Thanks for the good article which could have saved me a lot of time. After much struggle, I got almost everything working, except that there is a ‘X’ button in the toolbar. I found this page when trying to get rid of this ‘X’ button.

    For people having more questions, this site may be helpful: I think most of the fixes presented here come from this site.

    Regarding the transparent background color of the band, Amy got a problem with partial background being black, and nobody has answered the question. I encountered the same problem first, but I figured out how to make it work properly. The problem is in the overridden OnPaintBackground function: The rectangle used is clipped. Replace this line
    Rectangle rec = new Rectangle(e.ClipRectangle.Left,

    Rectangle rec = this.ClientRectangle;
    should solve this problem.

    I got this toolbar work on XP for IE 6, 7 and 8, but the same code doesn’t work on Windows 7 – I don’t have time to figure it out yet. The one for IE 6, the toolbar didn’t show up initially, but it can be made visible from View > Toolbar menu.

    As reported by Mitech, I also see a ‘X’ button automatically added to the beginning of the toolbar, which happens on IE 8 only. Anybody has an idea how to remove it?

    I also have experienced that sometimes the toolbar doesn’t show up in IE. I never figured exactly why, but it seems to be a problem registering the component.

    • vlada Says:

      The problem with W7 seems to be in insufficient rights, with which runs IE8 under W7. When rights granted, some derived toolbar worked for me fine. But how to grant only particuilar rights (=not admin), or how to make it run standart way, I dont know.

  29. Saket Says:

    Thanks for Nice article. I am trying to develop the customize search using the band object in Windows Explorer. My problem is that i wanted to show the result in right pane of explorer similar the search you do in XP. My question is that how can i acheive this using the band object.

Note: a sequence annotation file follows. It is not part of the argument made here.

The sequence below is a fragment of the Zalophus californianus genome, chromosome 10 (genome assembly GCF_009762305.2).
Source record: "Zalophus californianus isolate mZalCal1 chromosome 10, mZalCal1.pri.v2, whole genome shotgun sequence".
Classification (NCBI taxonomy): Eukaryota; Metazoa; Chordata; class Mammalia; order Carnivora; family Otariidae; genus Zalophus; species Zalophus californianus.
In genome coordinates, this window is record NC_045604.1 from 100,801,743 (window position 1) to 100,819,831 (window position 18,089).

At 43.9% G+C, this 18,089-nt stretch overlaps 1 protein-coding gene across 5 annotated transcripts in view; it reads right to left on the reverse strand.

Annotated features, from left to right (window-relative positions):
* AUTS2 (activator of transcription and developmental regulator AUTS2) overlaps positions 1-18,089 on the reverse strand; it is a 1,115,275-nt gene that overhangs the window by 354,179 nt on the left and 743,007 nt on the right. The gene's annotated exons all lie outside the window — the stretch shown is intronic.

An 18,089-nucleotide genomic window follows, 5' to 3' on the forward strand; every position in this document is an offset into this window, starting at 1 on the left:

I am really stuck with this issue. I will really appreciate your help in this.

  30. Mahesh Says:

    Hello to all,

    i am developing IE toolbar i want to know how to work Onlocation change and on statechange event in IE toolbar,
    please any one can let me know…

    Thanks in Advance….

    Mahesh Vekariya

  31. Thijs Says:

    I managed to get rid of the close button by painting a portion of the toolbar background over the close button. This is the code I used in the OnPaintBackground method.

    IntPtr hdc = e.Graphics.GetHdc();
    Rectangle rec = new Rectangle(e.ClipRectangle.Left, e.ClipRectangle.Top, e.ClipRectangle.Width, e.ClipRectangle.Height);
    DrawThemeParentBackground(this.Handle, hdc, ref rec);

    Bitmap bm = new Bitmap(50, e.ClipRectangle.Height);
    Graphics imageGraphics = Graphics.FromImage(bm);
    IntPtr imageHdc = imageGraphics.GetHdc();
    Rectangle rect = new Rectangle(0, 0, bm.Width, bm.Height);
    DrawThemeParentBackground(this.Handle, imageHdc, ref rect);
    e.Graphics.DrawImage(bm, e.ClipRectangle.Left – 25, e.ClipRectangle.Top);
    catch (Exception)

  32. […] C++ or get a free or commercial wrapper to work with managed code as described by Christophe Geers in this post in more […]

  33. programmer1987 Says:


    My toolbar does’nt do anything! I buid it with VS2010,added in GAC, registered with ragasm, everything works fine. I see it in View->Toolbars in IE (7), but when I check it to be visible it is not appearing and it is unchecked again. The same thing is happened with the full project from codeproject (Pavel Zolnikov).

    P.S. The toolbar also appear in menu of windows explorer, and there is the same problem, does not appear after check it in the View->Toolbars->Sample Toolbar

    I need so much your help!
    Thank you a lot!

  34. Hey. I have been trying to build the project as you said but it won’t let me build giving me this error. Error 3 error PRJ0019: A tool returned an error code from “Performing Post-Build Event…” RegisterLib RegisterLib
    I don’t know what is this. Can you help me out?

  35. Done all these things. But my Add-On is not visible in the Internet Explorer 8. HELP!

  36. wasim Says:

    i developed it at win 7 ,IE 8 but it doesn’t work
    can some one help me

  37. Grotal Says:

    Interesting and useful article. Thank you for sharing. I will try to develop the customize search using the band object in Windows Explorer.

  38. Ismail MC Says:

    Thank you Christophe Geers,
    I implemented your code and succeeded. It works well with Internet Explorer 32 bit, but not working with the 64 bit version. I changed the target platform of my toolbar project to x64 and compiled it without success. Later after some googling I have been suggested to add this line in the post-build command box- “%Windir%\Microsoft.NET\Framework64\v2.0.50727\regasm” “$(TargetPath)”
    to register the 64 compiled dll with 64 bit Regasm, and did the same. Form there onwards I can see my toolbar name in the ‘Toolbars’ section as well as in ‘Manage Ad-ons’ section in 64 bit IExplorer. Unfortunately when I click on it doesn’t even show a tick mark on it. Nothing new is shown on the upper side of the IExplorer. Pls help to solve this issue, bcoz my client may have to run the toolbar on both 32 and 64 bit versions of IExplorer.